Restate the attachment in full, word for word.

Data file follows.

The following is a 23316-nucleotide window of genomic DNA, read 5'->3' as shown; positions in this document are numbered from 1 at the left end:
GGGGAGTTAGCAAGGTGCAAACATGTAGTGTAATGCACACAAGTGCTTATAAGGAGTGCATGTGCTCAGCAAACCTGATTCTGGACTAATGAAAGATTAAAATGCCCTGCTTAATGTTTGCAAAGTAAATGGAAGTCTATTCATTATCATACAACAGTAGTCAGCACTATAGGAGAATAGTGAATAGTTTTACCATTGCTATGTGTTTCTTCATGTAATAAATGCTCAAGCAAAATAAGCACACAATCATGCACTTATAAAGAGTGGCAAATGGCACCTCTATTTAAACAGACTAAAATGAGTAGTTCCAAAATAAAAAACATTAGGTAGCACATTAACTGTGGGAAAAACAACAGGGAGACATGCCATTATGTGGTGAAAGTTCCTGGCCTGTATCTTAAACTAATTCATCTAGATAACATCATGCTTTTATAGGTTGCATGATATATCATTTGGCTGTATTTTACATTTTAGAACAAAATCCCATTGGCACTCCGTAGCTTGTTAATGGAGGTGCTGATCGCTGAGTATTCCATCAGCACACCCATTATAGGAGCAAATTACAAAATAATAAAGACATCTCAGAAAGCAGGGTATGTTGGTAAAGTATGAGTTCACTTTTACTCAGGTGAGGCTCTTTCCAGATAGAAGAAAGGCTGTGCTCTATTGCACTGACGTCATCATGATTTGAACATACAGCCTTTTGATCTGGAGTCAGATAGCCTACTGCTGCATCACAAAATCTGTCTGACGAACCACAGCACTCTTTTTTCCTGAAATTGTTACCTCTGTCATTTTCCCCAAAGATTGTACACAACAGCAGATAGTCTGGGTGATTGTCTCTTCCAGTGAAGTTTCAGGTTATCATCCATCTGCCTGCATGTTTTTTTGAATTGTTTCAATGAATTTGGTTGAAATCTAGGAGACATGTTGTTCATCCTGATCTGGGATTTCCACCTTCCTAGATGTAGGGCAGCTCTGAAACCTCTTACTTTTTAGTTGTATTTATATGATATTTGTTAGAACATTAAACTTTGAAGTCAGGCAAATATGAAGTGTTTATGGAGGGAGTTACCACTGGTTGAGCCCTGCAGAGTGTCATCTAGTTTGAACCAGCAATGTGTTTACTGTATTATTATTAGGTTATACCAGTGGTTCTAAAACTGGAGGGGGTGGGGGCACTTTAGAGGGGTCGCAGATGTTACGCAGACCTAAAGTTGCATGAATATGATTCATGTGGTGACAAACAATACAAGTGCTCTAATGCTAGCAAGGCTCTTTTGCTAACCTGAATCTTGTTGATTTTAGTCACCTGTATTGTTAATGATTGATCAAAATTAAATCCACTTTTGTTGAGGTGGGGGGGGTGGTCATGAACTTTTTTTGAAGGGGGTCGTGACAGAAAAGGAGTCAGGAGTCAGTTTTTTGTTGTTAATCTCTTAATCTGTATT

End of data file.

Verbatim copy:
The following is a 23316-nucleotide window of genomic DNA, read 5'->3' as shown; positions in this document are numbered from 1 at the left end:
GGGGAGTTAGCAAGGTGCAAACATGTAGTGTAATGCACACAAGTGCTTATAAGGAGTGCATGTGCTCAGCAAACCTGATTCTGGACTAATGAAAGATTAAAATGCCCTGCTTAATGTTTGCAAAGTAAATGGAAGTCTATTCATTATCATACAACAGTAGTCAGCACTATAGGAGAATAGTGAATAGTTTTACCATTGCTATGTGTTTCTTCATGTAATAAATGCTCAAGCAAAATAAGCACACAATCATGCACTTATAAAGAGTGGCAAATGGCACCTCTATTTAAACAGACTAAAATGAGTAGTTCCAAAATAAAAAACATTAGGTAGCACATTAACTGTGGGAAAAACAACAGGGAGACATGCCATTATGTGGTGAAAGTTCCTGGCCTGTATCTTAAACTAATTCATCTAGATAACATCATGCTTTTATAGGTTGCATGATATATCATTTGGCTGTATTTTACATTTTAGAACAAAATCCCATTGGCACTCCGTAGCTTGTTAATGGAGGTGCTGATCGCTGAGTATTCCATCAGCACACCCATTATAGGAGCAAATTACAAAATAATAAAGACATCTCAGAAAGCAGGGTATGTTGGTAAAGTATGAGTTCACTTTTACTCAGGTGAGGCTCTTTCCAGATAGAAGAAAGGCTGTGCTCTATTGCACTGACGTCATCATGATTTGAACATACAGCCTTTTGATCTGGAGTCAGATAGCCTACTGCTGCATCACAAAATCTGTCTGACGAACCACAGCACTCTTTTTTCCTGAAATTGTTACCTCTGTCATTTTCCCCAAAGATTGTACACAACAGCAGATAGTCTGGGTGATTGTCTCTTCCAGTGAAGTTTCAGGTTATCATCCATCTGCCTGCATGTTTTTTTGAATTGTTTCAATGAATTTGGTTGAAATCTAGGAGACATGTTGTTCATCCTGATCTGGGATTTCCACCTTCCTAGATGTAGGGCAGCTCTGAAACCTCTTACTTTTTAGTTGTATTTATATGATATTTGTTAGAACATTAAACTTTGAAGTCAGGCAAATATGAAGTGTTTATGGAGGGAGTTACCACTGGTTGAGCCCTGCAGAGTGTCATCTAGTTTGAACCAGCAATGTGTTTACTGTATTATTATTAGGTTATACCAGTGGTTCTAAAACTGGAGGGGGTGGGGGCACTTTAGAGGGGTCGCAGATGTTACGCAGACCTAAAGTTGCATGAATATGATTCATGTGGTGACAAACAATACAAGTGCTCTAATGCTAGCAAGGCTCTTTTGCTAACCTGAATCTTGTTGATTTTAGTCACCTGTATTGTTAATGATTGATCAAAATTAAATCCACTTTTGTTGAGGTGGGGGGGGTGGTCATGAACTTTTTTTGAAGGGGGTCGTGACAGAAAAGGAGTCAGGAGTCAGTTTTTTGTTGTTAATCTCTTAATCTGTATT